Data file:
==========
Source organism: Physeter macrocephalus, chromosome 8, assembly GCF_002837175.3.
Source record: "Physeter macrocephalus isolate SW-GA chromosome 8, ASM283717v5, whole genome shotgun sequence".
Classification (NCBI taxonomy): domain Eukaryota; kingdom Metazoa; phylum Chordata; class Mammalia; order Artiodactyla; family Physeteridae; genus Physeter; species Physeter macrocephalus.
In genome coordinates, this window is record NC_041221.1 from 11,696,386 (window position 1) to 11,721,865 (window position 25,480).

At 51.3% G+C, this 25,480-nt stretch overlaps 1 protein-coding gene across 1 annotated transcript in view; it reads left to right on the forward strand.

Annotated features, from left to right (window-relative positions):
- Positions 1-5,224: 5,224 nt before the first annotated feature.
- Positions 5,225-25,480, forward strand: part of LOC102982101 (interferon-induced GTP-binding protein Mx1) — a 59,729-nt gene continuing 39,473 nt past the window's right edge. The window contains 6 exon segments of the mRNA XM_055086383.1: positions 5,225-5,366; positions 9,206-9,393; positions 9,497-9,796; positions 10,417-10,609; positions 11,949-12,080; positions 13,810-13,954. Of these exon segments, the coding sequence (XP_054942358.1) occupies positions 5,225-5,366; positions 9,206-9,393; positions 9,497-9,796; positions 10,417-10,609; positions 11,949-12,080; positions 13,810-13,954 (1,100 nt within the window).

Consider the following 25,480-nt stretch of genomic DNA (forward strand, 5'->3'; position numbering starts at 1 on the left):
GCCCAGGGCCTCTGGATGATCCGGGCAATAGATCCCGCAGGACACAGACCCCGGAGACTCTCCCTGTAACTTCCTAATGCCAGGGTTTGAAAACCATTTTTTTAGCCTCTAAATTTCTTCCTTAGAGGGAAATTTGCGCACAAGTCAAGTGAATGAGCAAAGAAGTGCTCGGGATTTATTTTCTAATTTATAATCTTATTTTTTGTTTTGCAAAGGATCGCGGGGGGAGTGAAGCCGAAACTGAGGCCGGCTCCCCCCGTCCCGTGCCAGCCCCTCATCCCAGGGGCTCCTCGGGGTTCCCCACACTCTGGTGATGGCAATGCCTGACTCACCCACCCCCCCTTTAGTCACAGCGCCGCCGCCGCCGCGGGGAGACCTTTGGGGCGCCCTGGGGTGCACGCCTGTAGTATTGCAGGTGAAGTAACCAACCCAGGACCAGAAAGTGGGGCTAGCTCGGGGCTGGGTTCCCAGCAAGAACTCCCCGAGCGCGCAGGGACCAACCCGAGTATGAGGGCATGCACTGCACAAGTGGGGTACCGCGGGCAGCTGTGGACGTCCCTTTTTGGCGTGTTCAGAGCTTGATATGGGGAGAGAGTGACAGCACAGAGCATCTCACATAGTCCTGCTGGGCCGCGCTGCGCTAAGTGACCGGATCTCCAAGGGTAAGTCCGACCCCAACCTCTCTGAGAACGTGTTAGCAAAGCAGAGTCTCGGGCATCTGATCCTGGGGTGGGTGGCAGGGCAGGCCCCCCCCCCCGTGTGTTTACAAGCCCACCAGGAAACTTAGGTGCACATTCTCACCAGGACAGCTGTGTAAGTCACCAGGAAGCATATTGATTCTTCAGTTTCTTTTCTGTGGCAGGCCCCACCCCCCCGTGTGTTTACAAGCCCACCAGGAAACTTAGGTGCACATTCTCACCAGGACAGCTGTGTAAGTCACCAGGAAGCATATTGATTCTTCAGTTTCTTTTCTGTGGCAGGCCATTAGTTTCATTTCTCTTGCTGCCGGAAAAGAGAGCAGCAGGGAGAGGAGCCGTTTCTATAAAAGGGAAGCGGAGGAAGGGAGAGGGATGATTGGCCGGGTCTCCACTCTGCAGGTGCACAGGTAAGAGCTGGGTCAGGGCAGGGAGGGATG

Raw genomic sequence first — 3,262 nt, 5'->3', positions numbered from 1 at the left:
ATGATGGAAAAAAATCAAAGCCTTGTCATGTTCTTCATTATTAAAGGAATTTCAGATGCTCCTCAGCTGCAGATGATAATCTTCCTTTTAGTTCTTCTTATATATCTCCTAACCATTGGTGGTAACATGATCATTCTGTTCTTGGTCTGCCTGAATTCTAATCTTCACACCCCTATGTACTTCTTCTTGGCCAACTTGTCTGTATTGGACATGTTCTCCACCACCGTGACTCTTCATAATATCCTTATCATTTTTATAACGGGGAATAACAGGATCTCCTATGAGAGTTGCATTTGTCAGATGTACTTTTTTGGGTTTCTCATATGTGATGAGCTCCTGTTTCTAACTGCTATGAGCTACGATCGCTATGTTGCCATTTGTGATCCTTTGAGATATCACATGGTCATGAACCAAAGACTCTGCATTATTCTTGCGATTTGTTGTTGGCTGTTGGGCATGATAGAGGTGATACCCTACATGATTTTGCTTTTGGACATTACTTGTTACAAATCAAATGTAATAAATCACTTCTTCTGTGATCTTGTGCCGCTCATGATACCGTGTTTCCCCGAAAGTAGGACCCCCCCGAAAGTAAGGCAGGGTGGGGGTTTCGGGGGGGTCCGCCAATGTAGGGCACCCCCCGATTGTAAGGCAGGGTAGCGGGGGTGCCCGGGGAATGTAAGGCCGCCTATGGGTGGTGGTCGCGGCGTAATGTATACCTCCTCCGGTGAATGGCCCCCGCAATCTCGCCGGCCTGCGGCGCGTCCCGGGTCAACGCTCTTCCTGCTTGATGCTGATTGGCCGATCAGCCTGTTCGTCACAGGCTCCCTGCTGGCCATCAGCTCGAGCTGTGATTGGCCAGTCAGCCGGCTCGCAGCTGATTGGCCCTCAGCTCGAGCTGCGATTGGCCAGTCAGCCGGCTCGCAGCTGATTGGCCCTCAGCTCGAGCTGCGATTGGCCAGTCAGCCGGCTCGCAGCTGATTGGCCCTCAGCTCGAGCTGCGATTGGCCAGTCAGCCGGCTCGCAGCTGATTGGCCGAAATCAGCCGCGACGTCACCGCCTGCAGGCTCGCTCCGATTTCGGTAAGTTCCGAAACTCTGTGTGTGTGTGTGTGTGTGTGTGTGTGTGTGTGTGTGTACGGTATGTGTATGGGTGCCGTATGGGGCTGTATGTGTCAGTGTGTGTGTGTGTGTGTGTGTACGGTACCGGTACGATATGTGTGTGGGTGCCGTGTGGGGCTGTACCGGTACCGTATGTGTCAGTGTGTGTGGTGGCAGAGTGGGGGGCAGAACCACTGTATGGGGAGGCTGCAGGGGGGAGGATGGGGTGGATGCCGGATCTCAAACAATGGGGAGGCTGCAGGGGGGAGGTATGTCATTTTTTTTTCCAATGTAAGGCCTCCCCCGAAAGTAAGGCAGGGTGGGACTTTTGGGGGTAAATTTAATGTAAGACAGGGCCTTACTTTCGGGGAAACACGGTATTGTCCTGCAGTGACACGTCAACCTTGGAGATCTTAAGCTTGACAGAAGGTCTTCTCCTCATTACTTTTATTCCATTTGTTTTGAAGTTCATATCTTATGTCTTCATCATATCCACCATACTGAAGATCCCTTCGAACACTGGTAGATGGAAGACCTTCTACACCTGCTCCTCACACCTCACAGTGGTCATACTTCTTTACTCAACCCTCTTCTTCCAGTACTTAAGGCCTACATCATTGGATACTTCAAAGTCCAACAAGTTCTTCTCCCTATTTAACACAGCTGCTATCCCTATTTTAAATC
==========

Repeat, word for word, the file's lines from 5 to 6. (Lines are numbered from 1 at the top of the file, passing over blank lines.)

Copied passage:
At 51.3% G+C, this 25,480-nt stretch overlaps 1 protein-coding gene across 1 annotated transcript in view; it reads left to right on the forward strand.

Annotated features, from left to right (window-relative positions):